I would have written this in reply to the blog post itself, but I must admit that I’m unsure if videos can be embedded in the comment section.
Despite the seeming radicalism of Fred’s proposal for a neighborhood-based democracy, it isn’t radical at all! It’s mainstream enough that it was the subject of an episode of Yes, Prime Minister and, as Fred himself reported, there was a serious ballot proposition in California a while back to implement something similar.
None of this should be taken to mean that Fred’s proposal is bad. To the contrary, it’s a fantastic idea that improves on democracy as is. By re-aligning districts to include only a few households, an individual’s vote matters sufficiently and there is an incentive to be knowledgeable about political affairs.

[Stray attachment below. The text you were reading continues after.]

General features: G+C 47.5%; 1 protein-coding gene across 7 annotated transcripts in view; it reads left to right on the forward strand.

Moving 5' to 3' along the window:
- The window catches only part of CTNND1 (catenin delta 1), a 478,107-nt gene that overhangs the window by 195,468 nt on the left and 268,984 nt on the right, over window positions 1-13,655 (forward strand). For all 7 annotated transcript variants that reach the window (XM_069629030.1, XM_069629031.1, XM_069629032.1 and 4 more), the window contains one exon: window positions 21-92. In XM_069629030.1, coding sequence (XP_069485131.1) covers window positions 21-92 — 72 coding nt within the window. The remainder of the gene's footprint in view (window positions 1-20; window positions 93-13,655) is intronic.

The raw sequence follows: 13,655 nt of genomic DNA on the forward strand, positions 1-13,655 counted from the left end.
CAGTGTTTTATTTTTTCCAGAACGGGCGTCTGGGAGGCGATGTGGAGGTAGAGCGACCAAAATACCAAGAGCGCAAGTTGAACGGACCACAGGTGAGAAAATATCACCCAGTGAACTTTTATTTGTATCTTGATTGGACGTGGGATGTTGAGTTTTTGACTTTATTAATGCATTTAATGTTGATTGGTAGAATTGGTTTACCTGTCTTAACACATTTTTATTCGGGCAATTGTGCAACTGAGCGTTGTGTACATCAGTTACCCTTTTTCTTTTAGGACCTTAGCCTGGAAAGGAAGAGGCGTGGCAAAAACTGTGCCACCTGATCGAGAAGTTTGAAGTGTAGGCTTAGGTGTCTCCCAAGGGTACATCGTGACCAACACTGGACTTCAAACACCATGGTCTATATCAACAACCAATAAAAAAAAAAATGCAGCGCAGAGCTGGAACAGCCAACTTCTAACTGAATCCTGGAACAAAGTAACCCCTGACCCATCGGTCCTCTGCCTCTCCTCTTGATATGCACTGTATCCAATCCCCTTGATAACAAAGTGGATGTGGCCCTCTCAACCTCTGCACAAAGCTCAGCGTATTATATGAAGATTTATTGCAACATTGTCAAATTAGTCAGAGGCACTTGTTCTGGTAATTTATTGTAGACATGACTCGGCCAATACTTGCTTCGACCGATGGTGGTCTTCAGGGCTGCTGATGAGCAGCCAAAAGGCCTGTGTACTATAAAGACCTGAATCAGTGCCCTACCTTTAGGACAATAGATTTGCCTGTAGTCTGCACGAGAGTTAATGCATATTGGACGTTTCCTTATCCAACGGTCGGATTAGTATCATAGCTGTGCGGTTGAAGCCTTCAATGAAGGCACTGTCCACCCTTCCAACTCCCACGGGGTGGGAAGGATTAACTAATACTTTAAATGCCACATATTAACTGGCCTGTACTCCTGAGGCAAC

My concern is how legislation that was unpopular at the district level, but popular at the regional or national level, would get through. Take for example transportation issues, which oftentimes are unpopular at the local level despite popularity at the regional level.
In my native Los Angeles, attempts to build additional roads between the San Fernando Valley and the Los Angeles basin have been repeatedly thwarted by a few small ultra-rich enclaves that fear that people might be more easily able to visit their neighborhoods if the roads were built. Similarly, in the greater Washington DC area, the expansion of the light rail system was originally opposed in richer parts that feared the poor would gain access to their neighborhoods.
On a quick aside, if you haven’t watched Yes, Minister and its sequel Yes, Prime Minister, go watch it right now. It is several decades old now, but still holds up as a great political comedy.